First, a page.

What the NFL Lockout Ruling Says About Our Federal Judiciary

The negotiations between professional football team owners and players opens up the world of labor disputes to a whole new audience

cohen_lockout.jpg

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While National Football League owners and players inch toward their inevitable settlement--while the billionaires figure out how to split the dough with the millionaires--the federal litigation the lockout has generated continues to serve as an educative tool for a whole new audience. No, football fans, the Sherman Anti-Trust Act isn't named after Allie Sherman. No, all you couch potatoes out there, the United States Supreme Court's 1996 ruling styled Brown v. Pro Football has nothing whatsoever to do with the great Jim Brown.

On Friday, the 8th U.S. Circuit Court of Appeals issued another ruling that favors owners over players. Dissolving on the merits an injunction against the lockout which a federal trial judge had ordered a few months ago, the appeals court panel said, by a 2-1 vote, that the players could not rely upon federal labor laws to help their cause. The players could appeal the ruling to the full 8th Circuit or try to get the Supreme Court involved, but both of those options would take time and, anyway, a deal may be in place as early as next week.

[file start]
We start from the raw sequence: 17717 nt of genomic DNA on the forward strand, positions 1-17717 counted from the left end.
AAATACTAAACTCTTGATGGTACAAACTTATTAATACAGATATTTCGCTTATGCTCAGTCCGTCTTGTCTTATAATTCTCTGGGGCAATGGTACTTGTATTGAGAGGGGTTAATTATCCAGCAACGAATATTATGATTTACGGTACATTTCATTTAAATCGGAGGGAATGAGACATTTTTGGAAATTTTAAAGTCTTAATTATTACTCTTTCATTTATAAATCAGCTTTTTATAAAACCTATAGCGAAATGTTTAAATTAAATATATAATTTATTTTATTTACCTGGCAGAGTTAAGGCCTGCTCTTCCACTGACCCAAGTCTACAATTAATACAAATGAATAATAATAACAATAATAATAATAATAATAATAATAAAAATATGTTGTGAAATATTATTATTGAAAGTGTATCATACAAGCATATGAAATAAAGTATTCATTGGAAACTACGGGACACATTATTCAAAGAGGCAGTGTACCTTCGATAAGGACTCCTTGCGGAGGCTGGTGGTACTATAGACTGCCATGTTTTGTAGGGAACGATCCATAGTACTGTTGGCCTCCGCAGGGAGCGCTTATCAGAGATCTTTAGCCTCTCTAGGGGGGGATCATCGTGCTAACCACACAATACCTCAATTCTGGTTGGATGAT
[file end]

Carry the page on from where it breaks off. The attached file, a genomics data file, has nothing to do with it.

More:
While the practical impact of Friday's ruling will surely be to bring the two sides even closer to a deal than they already are, the legal impact of the decision is notable because it highlights in great detail the divide that exists among our nation's federal judges when it comes to labor rights. On the one hand, represented by the 8th Circuit's majority, you have the faction that is eager to define labor laws so that they help business over labor. On the other hand, as represented here by the dissent, you have the faction that interprets labor laws with an eye toward helping labor over management.

Stripped of the legalese, that's really what this latest 8th Circuit ruling is all about. The majority interpreted federal laws largely designed to help labor (by precluding owners from going to federal court for an injunction to stop a strike) to help management (by precluding players from going to federal court for an injunction to stop a lockout). As 8th Circuit Judge Kermit E. Bye pointed out in his dissent:

Despite the repeated efforts of the legislative branch to come to the rescue of organized labor, today's opinion puts the power of the Act in the service of employers, to be used against non-unionized employees who can no longer avail themselves of protections of labor laws.

For 20 of the past 30 years, a Republican president has sat in the White House. The result is a federal judiciary that is far more conservative than it was a generation ago. The phenomenon is most visible at the Supreme Court, as conservative a body today as it has been since the 1930s. But the trend is felt most at the lower federal court levels where the vast majority of legal disputes are resolved. The two judges who sided with the owners, 8th Circuit Judges William Benton and Steven Colloton, were both appointed to their posts by President George W. Bush. Who says elections don't matter?

Presented by

Andrew Cohen is a contributing editor at The Atlantic. He is a legal analyst for 60 Minutes and CBS Radio News, a fellow at the Brennan Center for Justice, and Commentary Editor at The Marshall Project

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